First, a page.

Girls’ night out meant Sue and her Laurie and their friend Maxine went to see Eat, Love, Pray and out to dinner. This left me in charge of soccer practice (Sue is team mom) and dinner for the two of us. Peanut wanted her favorite (and my least favorite) Mexican place here in town and we had practice before that. Got her dressed, out to the car and ready to roll. The car wouldn’t turn over. At first, it made no noise at all–but eventually, it simply made a kind of mechanical whirring sound. Ah ha….starter. At least I think.

A call to my pal, Roger and confirmation by phone of that diagnosis, though not entirely sure. Rog is on his way north to Goleta tomorrow and will stop by here first to check it out. Then, over to Barry’s to see if he can fit me in and do a quick swap out, if that is indeed what it is.

If not–there’ll be a 2006 scion xb dubbed the Wine Box for sale very soon….


Busy schedule, getting busier as school gets closer. Still, I’m looking for more freelance work and more ways to capitalize on just that thing. I may go back to pitching small businesses and PR work because I like the entrepreneurial nature of it. I’ll hang out another shingle here–so, if you’re reading this and need a bit of copywriting done, drop me a line. Happy to help–and my rates are reasonable! I’m not, mind you–but my rates are.

Onward, gentles.

Update: The clouds have parted! Roger showed up this morning before 7:00. I dutifully awaited him on the porch with my latest Gabriel Allon adventure in hand (more on that later). It was the car battery that needed to be replaced and so, being inept at such things, Roger gave me a quick 3 minute tutorial–and I toddled off to Batteries Plus for a new one–even printed off a a coupon from the Internet. Installed the battery and all is right with the world.  Ah….satisfaction.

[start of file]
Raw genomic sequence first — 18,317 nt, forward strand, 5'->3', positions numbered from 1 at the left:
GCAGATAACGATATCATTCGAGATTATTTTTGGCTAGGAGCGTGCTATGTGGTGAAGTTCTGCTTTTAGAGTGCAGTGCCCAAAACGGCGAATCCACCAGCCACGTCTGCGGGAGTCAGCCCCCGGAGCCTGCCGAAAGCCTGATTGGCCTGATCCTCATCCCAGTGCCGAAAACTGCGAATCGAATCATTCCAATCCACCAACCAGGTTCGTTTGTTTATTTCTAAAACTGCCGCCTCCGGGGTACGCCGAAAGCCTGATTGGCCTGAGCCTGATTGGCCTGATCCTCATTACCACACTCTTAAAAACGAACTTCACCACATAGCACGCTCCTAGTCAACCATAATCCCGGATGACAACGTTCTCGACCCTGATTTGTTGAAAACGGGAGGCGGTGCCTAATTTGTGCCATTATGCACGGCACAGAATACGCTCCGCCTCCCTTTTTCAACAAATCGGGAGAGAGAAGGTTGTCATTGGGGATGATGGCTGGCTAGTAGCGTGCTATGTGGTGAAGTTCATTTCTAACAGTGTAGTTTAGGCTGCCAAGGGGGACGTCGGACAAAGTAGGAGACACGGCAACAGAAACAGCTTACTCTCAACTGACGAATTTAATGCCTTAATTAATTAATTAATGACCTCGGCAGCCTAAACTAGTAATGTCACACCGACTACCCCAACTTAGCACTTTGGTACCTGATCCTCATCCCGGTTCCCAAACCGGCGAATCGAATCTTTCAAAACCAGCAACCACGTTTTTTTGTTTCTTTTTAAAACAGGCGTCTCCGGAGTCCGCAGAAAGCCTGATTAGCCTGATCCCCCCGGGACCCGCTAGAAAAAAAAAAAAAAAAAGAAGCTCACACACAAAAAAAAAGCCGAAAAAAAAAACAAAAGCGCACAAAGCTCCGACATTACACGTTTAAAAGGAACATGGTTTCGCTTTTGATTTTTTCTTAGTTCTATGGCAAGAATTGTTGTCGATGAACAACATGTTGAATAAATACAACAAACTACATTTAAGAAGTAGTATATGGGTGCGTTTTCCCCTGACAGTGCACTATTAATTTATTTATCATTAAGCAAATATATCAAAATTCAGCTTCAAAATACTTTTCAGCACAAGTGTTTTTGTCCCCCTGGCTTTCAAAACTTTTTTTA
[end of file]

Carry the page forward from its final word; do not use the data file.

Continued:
The decompression of the weekend was aided by my pal Larry’s birthday celebration to which the whole fam was invited. We dutifully attended and had a good time. Larry bbq’d Carne Asada and Sue made a tremendous Mexican Caesar salad complete with Cotija cheese and Cilantro dressing-organic veggies, too. Peanut played with their daughter and another of her friends whose family came over as well. It was a true summer evening of the quality I remember as a child–adults sitting and talking and enjoying the long summer evening while the kids had the run of the house and the backyard and played. Really fine stuff.

I did work a bit this weekend, interviewing some folks for a newspaper story and sent out some query letters. Today, I wrote up yesterday’s interviews and then spent the better part of the afternoon… school.